Public reaction to inaccurate media reports covering the risk of osteonecrosis of the jaw in patients taking bisphosphonates led to a fall in prescribing, resulting in additional fractures and even deaths, according to Australian researchers.
The case highlights the challenges of communicating treatment risks to the public without causing alarmist reactions.
Researchers followed trends in the number of prescriptions filled for bisphosphonates nine months after a 2007 ABC TV report raised concerns about the risk of osteonecrosis.
The national broadcaster later acknowledged that the report contained inaccuracies, but not before the issue had received broad coverage from other electronic and print media nationally.
Modelled estimates of the impact suggest close to 10 000 patients were affected, representing 3.1% of the average number of people receiving antiresorptive therapy in 2007, the authors wrote.
“We estimated that 70 hip fractures, 60 other fractures and 14 deaths would have been prevented if the 9878 people affected by the media coverage had taken antiresorptive drug treatment,” they said.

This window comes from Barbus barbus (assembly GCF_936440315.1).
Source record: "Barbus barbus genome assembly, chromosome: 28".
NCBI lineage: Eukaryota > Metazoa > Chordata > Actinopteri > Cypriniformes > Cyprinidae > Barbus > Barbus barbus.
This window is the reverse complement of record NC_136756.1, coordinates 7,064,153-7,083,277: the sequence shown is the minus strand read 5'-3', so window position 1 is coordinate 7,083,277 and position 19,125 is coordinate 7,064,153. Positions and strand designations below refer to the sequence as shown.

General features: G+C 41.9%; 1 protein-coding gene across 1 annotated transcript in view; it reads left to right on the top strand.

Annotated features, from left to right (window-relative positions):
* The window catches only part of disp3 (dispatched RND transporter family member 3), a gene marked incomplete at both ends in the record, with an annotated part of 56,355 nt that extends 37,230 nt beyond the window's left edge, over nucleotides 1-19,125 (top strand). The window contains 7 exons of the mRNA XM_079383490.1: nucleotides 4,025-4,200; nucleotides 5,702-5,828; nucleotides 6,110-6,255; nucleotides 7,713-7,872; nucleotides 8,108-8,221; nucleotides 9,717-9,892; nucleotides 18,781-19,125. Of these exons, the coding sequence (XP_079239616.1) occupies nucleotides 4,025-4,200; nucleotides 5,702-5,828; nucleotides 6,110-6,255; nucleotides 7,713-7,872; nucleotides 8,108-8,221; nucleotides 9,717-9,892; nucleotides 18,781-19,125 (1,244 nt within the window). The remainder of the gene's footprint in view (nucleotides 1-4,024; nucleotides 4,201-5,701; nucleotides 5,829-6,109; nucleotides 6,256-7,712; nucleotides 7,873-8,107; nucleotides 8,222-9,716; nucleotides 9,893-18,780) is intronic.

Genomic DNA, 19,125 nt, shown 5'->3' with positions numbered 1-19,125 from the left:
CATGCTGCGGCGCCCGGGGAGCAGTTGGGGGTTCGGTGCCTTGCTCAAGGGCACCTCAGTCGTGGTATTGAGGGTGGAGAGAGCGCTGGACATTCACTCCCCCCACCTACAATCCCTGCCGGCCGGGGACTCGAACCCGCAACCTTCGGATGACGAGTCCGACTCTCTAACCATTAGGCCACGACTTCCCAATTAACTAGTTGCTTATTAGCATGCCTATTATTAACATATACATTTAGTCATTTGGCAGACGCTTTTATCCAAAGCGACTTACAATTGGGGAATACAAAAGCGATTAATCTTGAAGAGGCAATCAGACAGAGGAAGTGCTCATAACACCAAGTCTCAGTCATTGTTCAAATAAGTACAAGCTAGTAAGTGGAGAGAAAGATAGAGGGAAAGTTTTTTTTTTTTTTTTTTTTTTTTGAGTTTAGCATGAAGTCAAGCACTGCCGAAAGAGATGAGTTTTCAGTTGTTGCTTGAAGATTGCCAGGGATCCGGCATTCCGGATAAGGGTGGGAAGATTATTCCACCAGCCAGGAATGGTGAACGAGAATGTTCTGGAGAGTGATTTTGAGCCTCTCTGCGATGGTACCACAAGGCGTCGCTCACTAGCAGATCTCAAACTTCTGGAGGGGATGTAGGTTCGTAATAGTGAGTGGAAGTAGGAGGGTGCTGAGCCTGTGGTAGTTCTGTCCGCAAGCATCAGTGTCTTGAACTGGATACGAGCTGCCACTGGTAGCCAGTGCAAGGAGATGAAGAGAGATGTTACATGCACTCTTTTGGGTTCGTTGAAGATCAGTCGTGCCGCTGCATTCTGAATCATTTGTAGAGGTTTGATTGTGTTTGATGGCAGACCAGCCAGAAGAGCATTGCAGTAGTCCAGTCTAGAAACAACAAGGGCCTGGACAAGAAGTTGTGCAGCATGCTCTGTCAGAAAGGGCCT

The authors, including rheumatologists Professor Philip Sambrook and Dr Lyn March from Royal North Shore Hospital in Sydney, said the media reports failed to clearly identify the different absolute risk of osteonecrosis in individual patients or the different uses of bisphosphonates in the oncology and osteoporosis settings.
“It behoves the medical community to conduct appropriate studies to gain unbiased assessments of risks, and it behoves media personnel to be more responsible in their reporting so that such alerts first do no harm,” they said.
The incidence of osteonecrosis of the jaw following oral bisphosphonate treatment for osteoporosis is thought to be between 1 in 10 000 and 1 in 100 000 patient treatment years, the authors said, although Australian data have suggested the incidence could be higher.
While the decline in bisphosphonate prescribing has now reversed, the authors said risks need to be kept in perspective and balanced against the demonstrated benefits of fracture reduction and reduced mortality.
MJA 2010; 193: 154-156.
Posted 2 August, 2010